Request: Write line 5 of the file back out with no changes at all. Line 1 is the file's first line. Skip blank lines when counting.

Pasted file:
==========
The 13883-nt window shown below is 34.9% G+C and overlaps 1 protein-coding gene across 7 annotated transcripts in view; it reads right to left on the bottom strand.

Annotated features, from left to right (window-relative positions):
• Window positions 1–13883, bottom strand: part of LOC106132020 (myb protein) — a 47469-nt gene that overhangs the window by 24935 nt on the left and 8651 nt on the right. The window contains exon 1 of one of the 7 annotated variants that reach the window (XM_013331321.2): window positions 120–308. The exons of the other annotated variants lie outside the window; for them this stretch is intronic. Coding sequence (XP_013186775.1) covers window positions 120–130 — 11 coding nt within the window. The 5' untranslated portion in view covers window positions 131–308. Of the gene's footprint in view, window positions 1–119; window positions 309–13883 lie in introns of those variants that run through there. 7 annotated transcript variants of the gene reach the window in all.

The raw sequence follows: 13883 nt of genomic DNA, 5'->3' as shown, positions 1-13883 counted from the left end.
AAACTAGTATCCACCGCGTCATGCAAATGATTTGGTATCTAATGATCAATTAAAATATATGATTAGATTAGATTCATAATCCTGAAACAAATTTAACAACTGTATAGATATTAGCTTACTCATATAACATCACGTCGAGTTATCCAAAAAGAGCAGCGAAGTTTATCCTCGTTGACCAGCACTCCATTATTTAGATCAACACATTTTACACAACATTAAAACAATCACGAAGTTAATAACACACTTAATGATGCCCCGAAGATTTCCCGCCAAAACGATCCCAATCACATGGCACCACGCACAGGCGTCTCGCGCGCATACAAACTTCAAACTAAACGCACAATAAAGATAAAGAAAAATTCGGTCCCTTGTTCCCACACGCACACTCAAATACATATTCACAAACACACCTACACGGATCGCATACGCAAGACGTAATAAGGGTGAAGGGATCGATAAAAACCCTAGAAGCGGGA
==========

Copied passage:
AAACTAGTATCCACCGCGTCATGCAAATGATTTGGTATCTAATGATCAATTAAAATATATGATTAGATTAGATTCATAATCCTGAAACAAATTTAACAACTGTATAGATATTAGCTTACTCATATAACATCACGTCGAGTTATCCAAAAAGAGCAGCGAAGTTTATCCTCGTTGACCAGCACTCCATTATTTAGATCAACACATTTTACACAACATTAAAACAATCACGAAGTTAATAACACACTTAATGATGCCCCGAAGATTTCCCGCCAAAACGATCCCAATCACATGGCACCACGCACAGGCGTCTCGCGCGCATACAAACTTCAAACTAAACGCACAATAAAGATAAAGAAAAATTCGGTCCCTTGTTCCCACACGCACACTCAAATACATATTCACAAACACACCTACACGGATCGCATACGCAAGACGTAATAAGGGTGAAGGGATCGATAAAAACCCTAGAAGCGGGA